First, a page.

Dynamics of Chemi-Ion Driven Flows in an Applied Electric Field
- Author(s): Tinajero, Jesse Alexander
- Advisor(s): Dunn-Rankin, Derek
- et al.
Chemi-ions are produced during combustion of a hydrocarbon fuel. If an external
electric field is present, a charge separation occurs due to the electrical force acting
on the positively and negatively charged species. These ions traverse in the direction
of the electrode of opposite potential. Along their path, they continuously collide with
neutral molecules within the surrounding bulk gas until they are able to recombine and
neutralize at the downstream electrode. During each collision, the charged species
give up their acquired momentum to the neutral molecules. Macroscopically, this
transfer of momentum has been best described mathematically as a body force acting
on the bulk gas. The effect is commonly referred to as an ion wind effect.
Gravity effects make the electric field effects on combustion difficult to study with
earth-based experiments. This is because the gravity-driven buoyancy effects behave
as a body force also acting on the bulk gas. Buoyancy and electrical body forces act on
the same order of magnitude. The two forces are coupled through temperature since
the production of ions is temperature dependent. Between the two, the contribution to
the net momentum of the gas is then difficult to distinguish. On the other hand, micro-
gravity experiments allow for the direct study of electric field effects in the absence of gravity. Micro-gravity experiments on-board the International Space Station through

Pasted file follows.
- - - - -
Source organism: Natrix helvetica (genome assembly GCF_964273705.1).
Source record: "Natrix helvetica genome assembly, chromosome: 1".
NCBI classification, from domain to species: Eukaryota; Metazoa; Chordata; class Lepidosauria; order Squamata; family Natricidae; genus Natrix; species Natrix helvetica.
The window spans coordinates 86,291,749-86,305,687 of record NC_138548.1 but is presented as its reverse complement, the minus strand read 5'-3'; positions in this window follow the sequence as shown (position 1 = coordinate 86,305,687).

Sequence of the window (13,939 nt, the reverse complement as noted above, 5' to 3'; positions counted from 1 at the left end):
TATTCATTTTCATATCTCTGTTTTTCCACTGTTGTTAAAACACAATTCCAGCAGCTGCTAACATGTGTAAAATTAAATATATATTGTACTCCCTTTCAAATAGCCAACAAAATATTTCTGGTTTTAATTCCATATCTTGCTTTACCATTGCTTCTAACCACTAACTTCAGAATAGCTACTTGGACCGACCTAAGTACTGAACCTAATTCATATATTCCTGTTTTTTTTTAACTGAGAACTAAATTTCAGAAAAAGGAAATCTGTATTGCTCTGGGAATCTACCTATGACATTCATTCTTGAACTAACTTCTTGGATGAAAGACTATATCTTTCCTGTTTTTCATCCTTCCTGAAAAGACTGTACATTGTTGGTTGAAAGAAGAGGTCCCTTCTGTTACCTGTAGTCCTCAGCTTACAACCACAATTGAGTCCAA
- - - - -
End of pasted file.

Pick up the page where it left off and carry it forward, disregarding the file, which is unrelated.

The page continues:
NASA's Advanced Combustion via Micro-gravity Experiments program, or ACME,
are planned for 2016-17. Nevertheless, preliminary studies are needed in preparation
for the ISS experiments. These studies are described in this thesis.
A replica of the ISS experiment for the electric field effects on laminar diffusion flames
(EFIELD Flames) that is part of ACME was recreated in a ground based laboratory.
A schlieren system was built to visualize the effect an applied electric field has on
the flame's buoyant thermal plume when the electric field is given a step function.
Thermal plumes created by natural convection are well understood and can be related
to parameters such as heat release and local velocity. Thus, when studying thermal
plumes created by forced convection, i.e., ion wind effects, it is thought that similar
relations can be made with electro-hydrodynamic parameters such as ion current and
High-speed videos captured the disturbance in the bulk gas due to a sudden presence
of an applied electric field. These videos reveal a never before seen wave phenomenon
that is created as the bulk gas transitions from a buoyancy driven gas flow to an electrically driven gas flow. Total ion current measurements were taken by using a
shunt resistor in series with the high voltage power supply and the two electrodes.
The experiments performed were focused on transient effects in order to characterize
time-scales related to generation of both an ion current and ion wind. It was seen that
the generation of an ion current was fully established within 10ms. This time-scale,
however, may have been inhibited by a characteristically slow high voltage power
supply system. The first noticeable appearance of an ion wind effect being generated
was also seen to be 10ms. The time-scale related to a volume of \ion wind driven"
gas cloud to travel the length of the electrode space region was seen to be 40ms for
a 3.5cm electrode space length. The time-scale related to the time it takes for the bulk gas to reach a new steady state was seen to be 100ms. Finally, it was also
observed that the time-scale related to the disappearance of visible soot when the flame was compressed by an ion wind was 300ms. These experimental time-scales
were then compared to time-scales developed through simplified electrical aspects of
combustion theory. Both theoretical and experimental time-scales appeared to agree